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Can an Employer Implement a Nicotine-Free Hiring Policy?— It Depends on State Law (US)

Nicotine products are highly addictive and have been linked to a variety of serious health issues, including lung cancer and other respiratory illnesses.  In addition to the numerous health risks associated with nicotine use, there is also a causal connection between employee nicotine use and lower productivity in the workplace, as well as higher healthcare costs for employers.  In response to these issues, and in an effort to promote and empower a healthy workforce, more employers are enacting health-conscious workplace policies and anti-smoking/vaping initiatives.

In fact, over the last decade, employers—particularly hospitals and businesses in the medical field—have adopted anti-smoking/vaping policies in those states in which it is lawful to do so, with the goal of encouraging a more healthy work environment, as well as to increase worker productivity and reduce healthcare costs.  As the health risks associated with nicotine use become increasingly apparent (particularly with the recent wave of vaping-related illnesses), it is likely that more employers will consider their policies toward these important health issues. For example, on December 30, 2019, U-Haul International announced a new nicotine-free hiring policy that will go into effect in 21 states on February 1, 2020.  Although U-Haul subsidiaries operate in all 50 US states and 10 Canadian provinces, due to legal restrictions in some jurisdictions, the policy will be implemented only in the following 21 US states: Alabama, Alaska, Arizona, Arkansas, Delaware, Florida, Georgia, Hawaii, Idaho, Iowa, Kansas, Maryland, Massachusetts, Michigan, Nebraska, Pennsylvania, Texas, Utah, Vermont, Virginia, and Washington.  Prospective employees in those states will see statements regarding the nicotine-free hiring policy on application materials and will be questioned about nicotine use. Further, to be considered for employment in states where nicotine testing is allowed, applicants will be required to consent to submit to nicotine screening in the future.  U-Haul employees hired prior to February 1, 2020 will not be affected by the new policy.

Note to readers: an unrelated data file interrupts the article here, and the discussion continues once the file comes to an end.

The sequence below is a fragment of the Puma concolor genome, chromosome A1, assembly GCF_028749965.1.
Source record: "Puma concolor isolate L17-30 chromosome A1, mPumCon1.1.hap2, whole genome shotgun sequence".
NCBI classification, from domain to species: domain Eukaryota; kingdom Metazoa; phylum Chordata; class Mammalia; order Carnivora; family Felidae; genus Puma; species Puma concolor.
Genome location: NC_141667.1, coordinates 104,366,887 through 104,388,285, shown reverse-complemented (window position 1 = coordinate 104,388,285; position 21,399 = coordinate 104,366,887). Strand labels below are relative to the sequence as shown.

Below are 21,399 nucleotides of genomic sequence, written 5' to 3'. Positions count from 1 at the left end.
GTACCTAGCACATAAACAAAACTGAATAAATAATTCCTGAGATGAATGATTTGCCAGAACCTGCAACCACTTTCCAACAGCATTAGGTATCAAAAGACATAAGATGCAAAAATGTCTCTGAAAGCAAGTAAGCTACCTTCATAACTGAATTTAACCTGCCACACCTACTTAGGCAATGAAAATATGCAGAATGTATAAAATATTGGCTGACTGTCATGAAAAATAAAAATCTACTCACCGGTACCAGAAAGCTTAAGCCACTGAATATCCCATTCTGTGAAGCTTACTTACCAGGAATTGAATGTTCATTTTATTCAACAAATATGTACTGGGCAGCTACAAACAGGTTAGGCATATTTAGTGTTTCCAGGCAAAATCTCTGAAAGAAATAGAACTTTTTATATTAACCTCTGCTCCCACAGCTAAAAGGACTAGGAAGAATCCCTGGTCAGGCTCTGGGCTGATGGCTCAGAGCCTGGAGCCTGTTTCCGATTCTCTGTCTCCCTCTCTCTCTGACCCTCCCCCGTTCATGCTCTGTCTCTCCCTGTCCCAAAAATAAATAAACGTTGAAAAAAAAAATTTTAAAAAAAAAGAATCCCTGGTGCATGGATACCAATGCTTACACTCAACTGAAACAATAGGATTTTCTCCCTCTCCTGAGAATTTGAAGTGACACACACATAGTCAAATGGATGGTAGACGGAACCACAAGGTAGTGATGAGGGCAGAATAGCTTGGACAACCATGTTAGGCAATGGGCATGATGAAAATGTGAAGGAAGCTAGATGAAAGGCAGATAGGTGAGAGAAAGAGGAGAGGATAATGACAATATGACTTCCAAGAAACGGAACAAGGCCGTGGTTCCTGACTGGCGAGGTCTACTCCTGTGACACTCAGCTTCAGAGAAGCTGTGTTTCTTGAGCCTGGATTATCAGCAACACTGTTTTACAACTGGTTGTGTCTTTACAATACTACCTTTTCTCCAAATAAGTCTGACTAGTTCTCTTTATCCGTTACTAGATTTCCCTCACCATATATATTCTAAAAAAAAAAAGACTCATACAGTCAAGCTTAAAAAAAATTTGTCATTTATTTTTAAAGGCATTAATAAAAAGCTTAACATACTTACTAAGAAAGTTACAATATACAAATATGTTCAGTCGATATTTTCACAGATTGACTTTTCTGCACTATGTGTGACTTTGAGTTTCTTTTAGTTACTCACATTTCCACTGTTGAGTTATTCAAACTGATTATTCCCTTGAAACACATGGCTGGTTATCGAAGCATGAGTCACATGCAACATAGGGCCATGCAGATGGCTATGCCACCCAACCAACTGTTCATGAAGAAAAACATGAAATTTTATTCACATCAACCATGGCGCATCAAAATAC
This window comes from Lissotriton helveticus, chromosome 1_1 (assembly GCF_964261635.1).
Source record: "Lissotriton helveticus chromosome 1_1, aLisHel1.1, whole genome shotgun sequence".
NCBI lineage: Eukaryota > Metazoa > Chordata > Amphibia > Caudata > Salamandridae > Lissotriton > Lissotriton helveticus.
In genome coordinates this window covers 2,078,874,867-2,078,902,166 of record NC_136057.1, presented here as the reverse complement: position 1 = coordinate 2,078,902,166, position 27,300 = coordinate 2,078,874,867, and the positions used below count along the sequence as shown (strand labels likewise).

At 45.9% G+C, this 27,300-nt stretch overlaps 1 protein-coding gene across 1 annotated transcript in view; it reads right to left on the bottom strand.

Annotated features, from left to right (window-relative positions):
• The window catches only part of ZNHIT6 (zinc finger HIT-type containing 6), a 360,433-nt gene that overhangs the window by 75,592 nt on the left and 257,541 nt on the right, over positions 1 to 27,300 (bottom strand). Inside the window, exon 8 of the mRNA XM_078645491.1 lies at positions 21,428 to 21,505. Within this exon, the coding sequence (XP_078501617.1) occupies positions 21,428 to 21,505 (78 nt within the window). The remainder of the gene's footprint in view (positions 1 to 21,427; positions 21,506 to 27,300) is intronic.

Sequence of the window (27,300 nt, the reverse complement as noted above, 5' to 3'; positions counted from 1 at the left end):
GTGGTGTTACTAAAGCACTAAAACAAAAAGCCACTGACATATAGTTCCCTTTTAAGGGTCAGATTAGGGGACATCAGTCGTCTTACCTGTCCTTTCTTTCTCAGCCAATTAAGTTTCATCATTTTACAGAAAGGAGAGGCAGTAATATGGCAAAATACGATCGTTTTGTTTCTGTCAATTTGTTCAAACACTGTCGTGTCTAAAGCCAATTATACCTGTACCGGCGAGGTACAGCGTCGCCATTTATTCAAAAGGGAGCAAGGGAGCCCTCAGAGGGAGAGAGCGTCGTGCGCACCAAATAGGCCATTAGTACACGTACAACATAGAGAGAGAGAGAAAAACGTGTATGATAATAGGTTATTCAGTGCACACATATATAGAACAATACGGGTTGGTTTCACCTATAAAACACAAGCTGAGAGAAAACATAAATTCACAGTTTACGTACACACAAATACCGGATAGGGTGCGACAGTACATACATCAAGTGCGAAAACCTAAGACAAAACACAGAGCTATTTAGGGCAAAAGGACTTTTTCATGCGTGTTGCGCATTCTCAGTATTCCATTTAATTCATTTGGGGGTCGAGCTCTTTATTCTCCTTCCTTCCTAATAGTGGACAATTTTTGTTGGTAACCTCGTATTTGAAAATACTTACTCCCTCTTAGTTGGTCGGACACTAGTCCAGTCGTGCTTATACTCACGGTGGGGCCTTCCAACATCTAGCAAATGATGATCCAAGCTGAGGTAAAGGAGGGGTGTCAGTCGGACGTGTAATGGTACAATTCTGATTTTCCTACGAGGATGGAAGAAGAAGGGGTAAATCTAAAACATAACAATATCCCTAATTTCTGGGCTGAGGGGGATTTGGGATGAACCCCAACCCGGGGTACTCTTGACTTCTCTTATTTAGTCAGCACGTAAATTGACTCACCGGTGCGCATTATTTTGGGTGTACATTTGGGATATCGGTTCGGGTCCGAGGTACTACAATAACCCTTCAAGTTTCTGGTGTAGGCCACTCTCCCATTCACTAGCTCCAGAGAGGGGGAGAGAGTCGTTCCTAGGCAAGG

U-Haul will be the first major company in its field to refuse to hire applicants who are nicotine users, and the new policy has caused some to question whether companies which, like U-Haul, are deeply invested in the well-being of their employees, are allowed to enact such policies.  The answer to that question depends on the jurisdiction in which the company operates.  Nicotine users are not a “protected class” under any federal anti-discrimination law, and thus state law governs this issue.  In each of the 21 states in which U-Haul companies will implement its policy, there are no laws that protect the rights of nicotine-users or prohibit employers from declining to hire applicants due to their engaging in otherwise lawful conduct outside the workplace.  Therefore, a policy refusing to hire nicotine users is perfectly legal in those jurisdictions, and employers in those states are free to enact nicotine-free hiring policies if they so choose.